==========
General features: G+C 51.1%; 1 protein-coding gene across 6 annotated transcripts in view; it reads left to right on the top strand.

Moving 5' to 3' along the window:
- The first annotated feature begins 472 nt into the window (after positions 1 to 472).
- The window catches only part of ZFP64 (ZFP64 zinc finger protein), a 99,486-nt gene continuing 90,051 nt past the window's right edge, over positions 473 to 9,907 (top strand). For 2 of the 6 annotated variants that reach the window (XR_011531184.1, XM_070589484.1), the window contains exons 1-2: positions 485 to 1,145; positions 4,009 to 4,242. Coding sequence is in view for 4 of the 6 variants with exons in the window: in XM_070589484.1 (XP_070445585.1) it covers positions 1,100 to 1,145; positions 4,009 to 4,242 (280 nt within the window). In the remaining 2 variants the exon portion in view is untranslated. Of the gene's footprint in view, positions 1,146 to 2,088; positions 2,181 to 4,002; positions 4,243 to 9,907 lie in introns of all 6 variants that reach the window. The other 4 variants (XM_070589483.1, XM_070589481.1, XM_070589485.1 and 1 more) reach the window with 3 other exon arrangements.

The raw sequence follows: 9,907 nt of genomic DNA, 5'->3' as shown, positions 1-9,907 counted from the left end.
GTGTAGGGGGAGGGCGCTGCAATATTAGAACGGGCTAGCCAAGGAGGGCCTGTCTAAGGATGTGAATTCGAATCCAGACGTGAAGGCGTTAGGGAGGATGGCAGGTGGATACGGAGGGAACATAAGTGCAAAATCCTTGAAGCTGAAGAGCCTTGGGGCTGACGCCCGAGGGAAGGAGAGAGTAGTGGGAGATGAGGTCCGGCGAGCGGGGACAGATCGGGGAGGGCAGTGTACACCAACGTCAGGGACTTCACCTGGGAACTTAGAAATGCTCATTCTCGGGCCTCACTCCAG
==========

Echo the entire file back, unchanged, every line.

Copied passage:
General features: G+C 51.1%; 1 protein-coding gene across 6 annotated transcripts in view; it reads left to right on the top strand.

Moving 5' to 3' along the window:
- The first annotated feature begins 472 nt into the window (after positions 1 to 472).
- The window catches only part of ZFP64 (ZFP64 zinc finger protein), a 99,486-nt gene continuing 90,051 nt past the window's right edge, over positions 473 to 9,907 (top strand). For 2 of the 6 annotated variants that reach the window (XR_011531184.1, XM_070589484.1), the window contains exons 1-2: positions 485 to 1,145; positions 4,009 to 4,242. Coding sequence is in view for 4 of the 6 variants with exons in the window: in XM_070589484.1 (XP_070445585.1) it covers positions 1,100 to 1,145; positions 4,009 to 4,242 (280 nt within the window). In the remaining 2 variants the exon portion in view is untranslated. Of the gene's footprint in view, positions 1,146 to 2,088; positions 2,181 to 4,002; positions 4,243 to 9,907 lie in introns of all 6 variants that reach the window. The other 4 variants (XM_070589483.1, XM_070589481.1, XM_070589485.1 and 1 more) reach the window with 3 other exon arrangements.

The raw sequence follows: 9,907 nt of genomic DNA, 5'->3' as shown, positions 1-9,907 counted from the left end.
GTGTAGGGGGAGGGCGCTGCAATATTAGAACGGGCTAGCCAAGGAGGGCCTGTCTAAGGATGTGAATTCGAATCCAGACGTGAAGGCGTTAGGGAGGATGGCAGGTGGATACGGAGGGAACATAAGTGCAAAATCCTTGAAGCTGAAGAGCCTTGGGGCTGACGCCCGAGGGAAGGAGAGAGTAGTGGGAGATGAGGTCCGGCGAGCGGGGACAGATCGGGGAGGGCAGTGTACACCAACGTCAGGGACTTCACCTGGGAACTTAGAAATGCTCATTCTCGGGCCTCACTCCAG